"The true magic of this broken world lay in the ability of the things it contained to vanish, to become so thoroughly lost, that they might never have existed in the first place." The Amazing Adventures of Kavalier & Clay, by Michael Chabon.
Ethan snapped the book shut. Oh, bollocks! He held the book in his hand, weighing its heft, wondering whether to throw it at someone in this ramshackle Quonset hut they called a terminal. God, it was hot. Sweat was rolling down his arms toward the already limp pages of the book. He decided not to heave it; it was the only thing he had to read in English. And if it was going to annoy him, even that was more engaging than watching the fellow stranded passengers, glum and sweat-stained as they were.
He watched a few languid clerks come and go at the boarding desk; they stopped to chat with each other and Ethan was sure it wasn't about when the plane he was waiting for was going to leave. He could also see a few mechanics tinkering with the flying machine out on the tarp. They were he thought probably stapling the motor back in. He wished he could teleport where he wanted to go. But that required a coven, lots of concentrated power. And groups weren't really his "thing". Once or twice in the past he attempted to form a circle but in no time at all, there'd been "office politics". Someone accused someone else of not returning a thurible; a flat owner wanted to be paid for spilt candle wax, and what usually broke up the gathering for good was Ethan giving in to an impulse to bring in a little extra Chaos, just to see what would happen.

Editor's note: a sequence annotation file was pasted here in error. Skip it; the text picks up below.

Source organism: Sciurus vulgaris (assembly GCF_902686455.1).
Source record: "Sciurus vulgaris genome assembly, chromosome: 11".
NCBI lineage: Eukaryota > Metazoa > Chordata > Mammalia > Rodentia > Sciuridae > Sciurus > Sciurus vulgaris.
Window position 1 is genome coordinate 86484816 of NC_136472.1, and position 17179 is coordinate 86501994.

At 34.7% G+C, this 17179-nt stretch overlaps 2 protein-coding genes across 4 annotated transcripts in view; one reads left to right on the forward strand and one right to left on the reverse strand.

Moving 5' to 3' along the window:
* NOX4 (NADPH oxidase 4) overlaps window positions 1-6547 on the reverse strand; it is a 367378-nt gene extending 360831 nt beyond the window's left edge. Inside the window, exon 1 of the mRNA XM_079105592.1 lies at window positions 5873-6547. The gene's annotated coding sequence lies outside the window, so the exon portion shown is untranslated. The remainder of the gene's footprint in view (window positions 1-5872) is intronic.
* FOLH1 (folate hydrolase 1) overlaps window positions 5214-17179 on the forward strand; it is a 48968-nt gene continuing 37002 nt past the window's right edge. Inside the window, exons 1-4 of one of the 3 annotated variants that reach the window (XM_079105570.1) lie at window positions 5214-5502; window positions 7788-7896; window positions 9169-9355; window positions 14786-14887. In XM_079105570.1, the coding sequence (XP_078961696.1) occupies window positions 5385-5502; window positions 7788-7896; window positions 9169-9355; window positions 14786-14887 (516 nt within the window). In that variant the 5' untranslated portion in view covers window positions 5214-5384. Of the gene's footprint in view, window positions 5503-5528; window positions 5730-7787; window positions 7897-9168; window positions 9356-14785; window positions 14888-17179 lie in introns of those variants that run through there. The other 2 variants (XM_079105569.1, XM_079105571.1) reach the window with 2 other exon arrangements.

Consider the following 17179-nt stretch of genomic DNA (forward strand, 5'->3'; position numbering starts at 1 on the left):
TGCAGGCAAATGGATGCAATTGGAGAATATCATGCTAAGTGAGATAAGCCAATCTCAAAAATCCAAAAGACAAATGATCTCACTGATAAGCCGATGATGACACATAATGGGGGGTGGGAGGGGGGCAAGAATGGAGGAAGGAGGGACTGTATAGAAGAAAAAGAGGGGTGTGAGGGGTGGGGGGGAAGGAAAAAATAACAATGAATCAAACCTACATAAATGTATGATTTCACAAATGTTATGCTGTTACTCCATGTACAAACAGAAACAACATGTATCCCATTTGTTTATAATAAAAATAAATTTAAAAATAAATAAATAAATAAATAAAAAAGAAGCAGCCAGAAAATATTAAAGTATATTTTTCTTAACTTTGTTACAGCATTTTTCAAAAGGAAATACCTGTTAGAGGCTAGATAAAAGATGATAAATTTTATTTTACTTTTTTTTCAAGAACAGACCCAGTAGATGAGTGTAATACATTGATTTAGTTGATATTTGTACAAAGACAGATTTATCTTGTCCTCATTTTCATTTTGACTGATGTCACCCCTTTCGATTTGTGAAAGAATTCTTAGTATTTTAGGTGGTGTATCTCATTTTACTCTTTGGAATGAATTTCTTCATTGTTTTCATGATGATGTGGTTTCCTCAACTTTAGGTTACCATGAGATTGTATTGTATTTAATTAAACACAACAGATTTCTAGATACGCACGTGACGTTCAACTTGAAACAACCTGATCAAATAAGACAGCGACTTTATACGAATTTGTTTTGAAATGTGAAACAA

So, for his sins, he was virtually camped out in some tin foil terminal waiting to make flea-like hops from island to island in some obscure archipelago until he reached its most remote corner (if they could be said to contain corners) where some rich, slighted plantation owner wanted revenge for something. He (the offended party) was willing to buy the services of a wandering, C.O.D. mage and to pay handsomely. Ethan was willing to be paid handsomely.
He returned to the book, thinking that it was people who forgot things, willed themselves to forget, pretended to forget. People who denied things that once existed ever did. Not "the world", certainly not the earth; the earth always remembered. He began to open the book at random intervals looking for sex scenes.